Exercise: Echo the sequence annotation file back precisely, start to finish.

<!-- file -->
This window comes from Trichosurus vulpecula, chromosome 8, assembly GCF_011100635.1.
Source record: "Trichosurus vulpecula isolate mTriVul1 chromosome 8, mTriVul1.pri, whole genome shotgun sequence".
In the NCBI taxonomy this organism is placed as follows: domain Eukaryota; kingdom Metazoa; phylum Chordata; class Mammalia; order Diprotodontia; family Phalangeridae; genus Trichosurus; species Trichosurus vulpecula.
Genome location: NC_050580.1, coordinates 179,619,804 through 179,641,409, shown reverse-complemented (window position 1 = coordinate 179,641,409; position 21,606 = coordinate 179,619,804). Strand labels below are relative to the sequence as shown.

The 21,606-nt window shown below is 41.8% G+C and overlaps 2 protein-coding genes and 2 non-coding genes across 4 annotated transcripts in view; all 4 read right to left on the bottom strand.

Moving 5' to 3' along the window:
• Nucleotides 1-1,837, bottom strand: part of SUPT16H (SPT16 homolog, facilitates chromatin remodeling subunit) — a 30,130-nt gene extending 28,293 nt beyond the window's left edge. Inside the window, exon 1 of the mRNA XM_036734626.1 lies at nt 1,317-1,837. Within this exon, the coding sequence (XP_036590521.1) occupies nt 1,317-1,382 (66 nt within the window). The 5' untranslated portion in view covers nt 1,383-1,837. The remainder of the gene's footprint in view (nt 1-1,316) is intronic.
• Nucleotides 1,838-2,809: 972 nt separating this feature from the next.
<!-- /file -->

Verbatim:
This window comes from Trichosurus vulpecula, chromosome 8, assembly GCF_011100635.1.
Source record: "Trichosurus vulpecula isolate mTriVul1 chromosome 8, mTriVul1.pri, whole genome shotgun sequence".
In the NCBI taxonomy this organism is placed as follows: domain Eukaryota; kingdom Metazoa; phylum Chordata; class Mammalia; order Diprotodontia; family Phalangeridae; genus Trichosurus; species Trichosurus vulpecula.
Genome location: NC_050580.1, coordinates 179,619,804 through 179,641,409, shown reverse-complemented (window position 1 = coordinate 179,641,409; position 21,606 = coordinate 179,619,804). Strand labels below are relative to the sequence as shown.

The 21,606-nt window shown below is 41.8% G+C and overlaps 2 protein-coding genes and 2 non-coding genes across 4 annotated transcripts in view; all 4 read right to left on the bottom strand.

Moving 5' to 3' along the window:
• Nucleotides 1-1,837, bottom strand: part of SUPT16H (SPT16 homolog, facilitates chromatin remodeling subunit) — a 30,130-nt gene extending 28,293 nt beyond the window's left edge. Inside the window, exon 1 of the mRNA XM_036734626.1 lies at nt 1,317-1,837. Within this exon, the coding sequence (XP_036590521.1) occupies nt 1,317-1,382 (66 nt within the window). The 5' untranslated portion in view covers nt 1,383-1,837. The remainder of the gene's footprint in view (nt 1-1,316) is intronic.
• Nucleotides 1,838-2,809: 972 nt separating this feature from the next.